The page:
Over 40K employees of the Infosys Pune Development Centres (DCs) are set to benefit from advanced diagnostics for day-to-day ailments as well as specialty opinions from medical experts through Ruby Hall Clinic's Virtual Clinics. By virtue of these units, employees in Pune can connect with doctors and specialists from work, home or even while travelling. Privacy is maintained with secure password access and diagnostic information is transferred remotely to the central hub through a centre on the premises with a practitioner handling telemedical equipment.
The Indian online healthcare sector has an addressable market estimated at $25 billion out of the $126 billion global healthcare industry and poised to cross the two hundred crore mark by 2020, the Indian telemedicine market is one of the fastest growing in the world. Ruby Hall Clinic's Virtual Clinics are in association with Tata Communications' Gloheal - the country's foremost name when it comes to telemedicine. Present at the launch were Mr. Rajneesh Malviya, VP and Pune DC Head, Infosys, Mr. Bomi Bhote, CEO, Ruby Hall Clinic, Mr. Prakash Iyer, Vice President - Healthcare, Tata Communications Ltd., Dr. Sudheer Rai, COO, Ruby Hall Clinic Hinjawadi and Dr. Prachee Sathe, Director ICU, Ruby Hall Clinic.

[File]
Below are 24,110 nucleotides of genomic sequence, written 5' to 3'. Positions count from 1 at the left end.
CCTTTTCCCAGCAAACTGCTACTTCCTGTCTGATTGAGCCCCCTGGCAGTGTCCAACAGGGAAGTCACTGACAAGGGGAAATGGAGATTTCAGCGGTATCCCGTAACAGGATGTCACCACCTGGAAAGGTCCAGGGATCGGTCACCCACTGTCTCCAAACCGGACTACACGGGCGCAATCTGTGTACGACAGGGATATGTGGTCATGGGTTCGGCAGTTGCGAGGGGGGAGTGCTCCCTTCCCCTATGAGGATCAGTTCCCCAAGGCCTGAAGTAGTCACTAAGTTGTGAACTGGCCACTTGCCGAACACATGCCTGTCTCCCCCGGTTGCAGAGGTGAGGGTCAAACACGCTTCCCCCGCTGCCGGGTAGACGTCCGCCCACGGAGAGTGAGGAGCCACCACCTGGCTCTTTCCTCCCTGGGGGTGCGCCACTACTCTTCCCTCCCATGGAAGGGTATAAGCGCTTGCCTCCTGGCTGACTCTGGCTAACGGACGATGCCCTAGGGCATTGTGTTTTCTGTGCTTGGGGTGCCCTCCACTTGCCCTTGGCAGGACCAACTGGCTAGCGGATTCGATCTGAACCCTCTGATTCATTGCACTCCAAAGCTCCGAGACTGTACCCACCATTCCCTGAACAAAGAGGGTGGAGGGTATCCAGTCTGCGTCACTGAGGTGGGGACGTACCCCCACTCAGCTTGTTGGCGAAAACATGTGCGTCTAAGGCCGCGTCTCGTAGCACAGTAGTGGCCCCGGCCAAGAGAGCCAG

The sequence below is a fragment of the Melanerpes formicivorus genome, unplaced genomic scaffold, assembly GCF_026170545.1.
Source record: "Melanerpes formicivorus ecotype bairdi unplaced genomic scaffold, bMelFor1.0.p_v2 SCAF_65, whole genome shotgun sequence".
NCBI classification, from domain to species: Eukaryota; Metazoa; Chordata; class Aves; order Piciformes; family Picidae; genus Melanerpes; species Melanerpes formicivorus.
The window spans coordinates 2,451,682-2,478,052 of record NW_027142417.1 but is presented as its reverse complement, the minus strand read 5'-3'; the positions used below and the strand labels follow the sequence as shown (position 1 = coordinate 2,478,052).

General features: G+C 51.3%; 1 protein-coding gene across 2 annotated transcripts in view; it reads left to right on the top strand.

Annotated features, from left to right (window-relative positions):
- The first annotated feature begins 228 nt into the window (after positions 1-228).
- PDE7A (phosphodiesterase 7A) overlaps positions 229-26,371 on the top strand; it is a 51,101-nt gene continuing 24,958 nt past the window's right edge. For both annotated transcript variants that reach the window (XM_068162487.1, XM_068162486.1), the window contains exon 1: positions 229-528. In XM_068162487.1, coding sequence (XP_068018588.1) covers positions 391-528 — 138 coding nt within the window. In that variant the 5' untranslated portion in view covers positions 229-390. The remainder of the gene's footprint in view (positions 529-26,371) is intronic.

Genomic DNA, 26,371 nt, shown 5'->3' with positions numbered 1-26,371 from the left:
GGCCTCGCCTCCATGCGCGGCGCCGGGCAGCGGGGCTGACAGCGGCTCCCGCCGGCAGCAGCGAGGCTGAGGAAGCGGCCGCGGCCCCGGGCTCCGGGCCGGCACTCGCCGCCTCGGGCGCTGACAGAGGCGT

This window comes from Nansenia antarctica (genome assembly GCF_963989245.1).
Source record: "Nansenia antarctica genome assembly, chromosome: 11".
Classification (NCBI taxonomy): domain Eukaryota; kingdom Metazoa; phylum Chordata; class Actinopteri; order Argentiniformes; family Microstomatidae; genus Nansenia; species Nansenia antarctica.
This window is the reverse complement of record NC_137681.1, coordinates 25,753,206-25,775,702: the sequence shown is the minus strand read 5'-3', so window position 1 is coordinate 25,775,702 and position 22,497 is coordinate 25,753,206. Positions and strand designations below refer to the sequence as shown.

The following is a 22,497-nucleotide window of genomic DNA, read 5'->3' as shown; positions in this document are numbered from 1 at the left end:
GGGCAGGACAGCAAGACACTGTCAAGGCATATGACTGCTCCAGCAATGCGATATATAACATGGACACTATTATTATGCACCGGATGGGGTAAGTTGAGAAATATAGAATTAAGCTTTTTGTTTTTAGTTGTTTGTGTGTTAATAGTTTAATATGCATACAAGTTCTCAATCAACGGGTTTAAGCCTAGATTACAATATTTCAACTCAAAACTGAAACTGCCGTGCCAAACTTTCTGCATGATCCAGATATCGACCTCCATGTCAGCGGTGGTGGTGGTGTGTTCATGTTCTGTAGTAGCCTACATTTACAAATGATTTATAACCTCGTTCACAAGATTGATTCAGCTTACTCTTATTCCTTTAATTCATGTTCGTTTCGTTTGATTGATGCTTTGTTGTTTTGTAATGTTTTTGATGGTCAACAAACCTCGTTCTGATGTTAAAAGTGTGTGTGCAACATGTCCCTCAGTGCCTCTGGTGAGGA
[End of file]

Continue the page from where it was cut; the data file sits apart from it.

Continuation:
"As India's masses increase in awareness, connectivity too is increasing. As a result, people are demanding access to better, more accessible health care. Telemedicine, which offers remote diagnosis, monitoring and treatment of patients via videoconferencing or the internet has the potential to address this need. This is especially important in today's day and time where stress is prevalent and is the root cause of so many diseases. It also comes as a blessing in disguise for employees who do not have to take the day off work just to meet a specialist."